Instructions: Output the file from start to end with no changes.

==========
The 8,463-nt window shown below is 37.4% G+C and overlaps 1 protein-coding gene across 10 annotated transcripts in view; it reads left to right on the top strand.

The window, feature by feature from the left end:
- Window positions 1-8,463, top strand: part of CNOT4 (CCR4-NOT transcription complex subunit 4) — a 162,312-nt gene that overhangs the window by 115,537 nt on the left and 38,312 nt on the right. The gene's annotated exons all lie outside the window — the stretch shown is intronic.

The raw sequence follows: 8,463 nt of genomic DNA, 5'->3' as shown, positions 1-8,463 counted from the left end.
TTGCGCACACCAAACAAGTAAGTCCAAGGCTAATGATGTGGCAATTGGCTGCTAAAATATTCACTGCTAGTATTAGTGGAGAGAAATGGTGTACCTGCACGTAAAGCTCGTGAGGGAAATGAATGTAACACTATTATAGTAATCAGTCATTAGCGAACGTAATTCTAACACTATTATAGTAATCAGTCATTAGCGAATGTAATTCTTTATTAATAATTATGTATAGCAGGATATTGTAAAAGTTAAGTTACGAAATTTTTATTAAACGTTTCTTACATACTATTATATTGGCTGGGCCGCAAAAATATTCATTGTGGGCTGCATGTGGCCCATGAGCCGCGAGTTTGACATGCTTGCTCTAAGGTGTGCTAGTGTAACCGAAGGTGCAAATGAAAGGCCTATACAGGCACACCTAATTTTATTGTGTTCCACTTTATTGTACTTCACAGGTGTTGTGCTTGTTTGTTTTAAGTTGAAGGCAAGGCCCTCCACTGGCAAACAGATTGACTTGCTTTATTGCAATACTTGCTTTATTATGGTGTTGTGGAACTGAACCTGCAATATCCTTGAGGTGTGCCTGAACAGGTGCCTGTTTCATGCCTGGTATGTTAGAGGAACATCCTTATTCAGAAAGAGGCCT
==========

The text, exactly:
The 8,463-nt window shown below is 37.4% G+C and overlaps 1 protein-coding gene across 10 annotated transcripts in view; it reads left to right on the top strand.

The window, feature by feature from the left end:
- Window positions 1-8,463, top strand: part of CNOT4 (CCR4-NOT transcription complex subunit 4) — a 162,312-nt gene that overhangs the window by 115,537 nt on the left and 38,312 nt on the right. The gene's annotated exons all lie outside the window — the stretch shown is intronic.

The raw sequence follows: 8,463 nt of genomic DNA, 5'->3' as shown, positions 1-8,463 counted from the left end.
TTGCGCACACCAAACAAGTAAGTCCAAGGCTAATGATGTGGCAATTGGCTGCTAAAATATTCACTGCTAGTATTAGTGGAGAGAAATGGTGTACCTGCACGTAAAGCTCGTGAGGGAAATGAATGTAACACTATTATAGTAATCAGTCATTAGCGAACGTAATTCTAACACTATTATAGTAATCAGTCATTAGCGAATGTAATTCTTTATTAATAATTATGTATAGCAGGATATTGTAAAAGTTAAGTTACGAAATTTTTATTAAACGTTTCTTACATACTATTATATTGGCTGGGCCGCAAAAATATTCATTGTGGGCTGCATGTGGCCCATGAGCCGCGAGTTTGACATGCTTGCTCTAAGGTGTGCTAGTGTAACCGAAGGTGCAAATGAAAGGCCTATACAGGCACACCTAATTTTATTGTGTTCCACTTTATTGTACTTCACAGGTGTTGTGCTTGTTTGTTTTAAGTTGAAGGCAAGGCCCTCCACTGGCAAACAGATTGACTTGCTTTATTGCAATACTTGCTTTATTATGGTGTTGTGGAACTGAACCTGCAATATCCTTGAGGTGTGCCTGAACAGGTGCCTGTTTCATGCCTGGTATGTTAGAGGAACATCCTTATTCAGAAAGAGGCCT